We present, to our knowledge for the first time, results from subcanopy (forest trunk space) aerosol flux measurements with the eddy covariance (EC) technique. The measurements were performed at the SMEAR II measurement station located in a Scots pine forest in southern Finland during spring 2003 when the ground was snow covered and in situ biogenic particle formation took place almost every day. Spectral analysis showed that the EC method can be applied to estimate subcanopy aerosol fluxes and thereby ground deposition in a forest. By using the two-layer EC measurements we were able to investigate the fraction of the total aerosol deposition taking place in the canopy and on the forest floor. We found that the ratio of subcanopy to above- canopy flux is dependent on the strength of turbulence. When the friction velocity was low (u(*) < 0.25 m s(-1)), approximately 35% of the depositing particles penetrated the canopy and deposited on the ground. When u* increased, the fractional deposition on the forest floor decreased almost linearly, and in strongly turbulent conditions (u(*)> 1.0 m s(-1)) the ground deposition contributed only around 10% to the total deposition. Thus, it seems that increased turbulence enhances the importance of the canopy for aerosol deposition and the relative importance of the forest floor to the total deposition diminishes.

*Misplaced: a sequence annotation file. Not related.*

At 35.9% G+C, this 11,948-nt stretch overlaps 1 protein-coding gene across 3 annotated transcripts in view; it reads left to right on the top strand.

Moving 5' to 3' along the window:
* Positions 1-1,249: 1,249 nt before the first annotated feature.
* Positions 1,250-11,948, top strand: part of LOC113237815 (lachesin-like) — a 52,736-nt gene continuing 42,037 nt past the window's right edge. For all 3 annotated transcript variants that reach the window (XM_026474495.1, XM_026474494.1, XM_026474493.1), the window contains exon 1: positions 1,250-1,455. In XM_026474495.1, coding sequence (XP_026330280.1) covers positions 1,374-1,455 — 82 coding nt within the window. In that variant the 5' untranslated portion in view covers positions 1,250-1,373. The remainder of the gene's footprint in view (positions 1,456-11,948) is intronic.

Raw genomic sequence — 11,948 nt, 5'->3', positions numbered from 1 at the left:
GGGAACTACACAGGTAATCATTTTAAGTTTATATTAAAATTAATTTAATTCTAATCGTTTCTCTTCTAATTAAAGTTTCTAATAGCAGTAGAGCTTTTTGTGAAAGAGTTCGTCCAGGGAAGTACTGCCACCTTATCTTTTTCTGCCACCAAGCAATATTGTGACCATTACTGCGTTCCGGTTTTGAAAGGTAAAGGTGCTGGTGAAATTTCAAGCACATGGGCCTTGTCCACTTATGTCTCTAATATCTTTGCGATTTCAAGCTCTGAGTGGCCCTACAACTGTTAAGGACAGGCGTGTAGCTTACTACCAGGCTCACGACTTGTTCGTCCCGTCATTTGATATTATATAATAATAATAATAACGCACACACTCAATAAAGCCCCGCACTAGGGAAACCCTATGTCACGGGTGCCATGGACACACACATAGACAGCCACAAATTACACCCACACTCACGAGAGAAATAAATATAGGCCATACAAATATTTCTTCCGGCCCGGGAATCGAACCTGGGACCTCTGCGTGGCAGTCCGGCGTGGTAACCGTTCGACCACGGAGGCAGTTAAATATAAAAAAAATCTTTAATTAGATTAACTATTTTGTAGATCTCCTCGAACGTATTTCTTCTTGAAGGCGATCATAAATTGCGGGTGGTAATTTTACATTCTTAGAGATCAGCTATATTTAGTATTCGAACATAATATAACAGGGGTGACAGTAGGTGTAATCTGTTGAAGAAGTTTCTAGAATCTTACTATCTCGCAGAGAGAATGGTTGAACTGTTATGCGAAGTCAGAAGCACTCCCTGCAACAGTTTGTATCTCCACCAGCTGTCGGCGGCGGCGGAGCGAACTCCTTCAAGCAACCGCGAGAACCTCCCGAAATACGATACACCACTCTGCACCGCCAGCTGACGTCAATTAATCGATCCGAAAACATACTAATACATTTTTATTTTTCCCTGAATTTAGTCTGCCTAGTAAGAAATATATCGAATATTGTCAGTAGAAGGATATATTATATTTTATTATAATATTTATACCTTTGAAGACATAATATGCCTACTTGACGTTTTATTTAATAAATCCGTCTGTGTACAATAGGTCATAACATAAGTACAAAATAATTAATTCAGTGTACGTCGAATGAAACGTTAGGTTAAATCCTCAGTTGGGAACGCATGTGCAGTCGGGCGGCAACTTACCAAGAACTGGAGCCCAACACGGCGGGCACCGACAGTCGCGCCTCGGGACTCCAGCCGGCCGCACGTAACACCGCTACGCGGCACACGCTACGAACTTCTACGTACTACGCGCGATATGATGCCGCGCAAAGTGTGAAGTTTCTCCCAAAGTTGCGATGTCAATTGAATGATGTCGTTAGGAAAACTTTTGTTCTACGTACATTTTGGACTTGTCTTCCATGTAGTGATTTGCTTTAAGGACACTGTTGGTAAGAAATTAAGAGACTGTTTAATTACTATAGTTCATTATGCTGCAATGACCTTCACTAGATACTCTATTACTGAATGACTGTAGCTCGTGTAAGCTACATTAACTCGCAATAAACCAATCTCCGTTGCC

2009. Vol. 114, D04202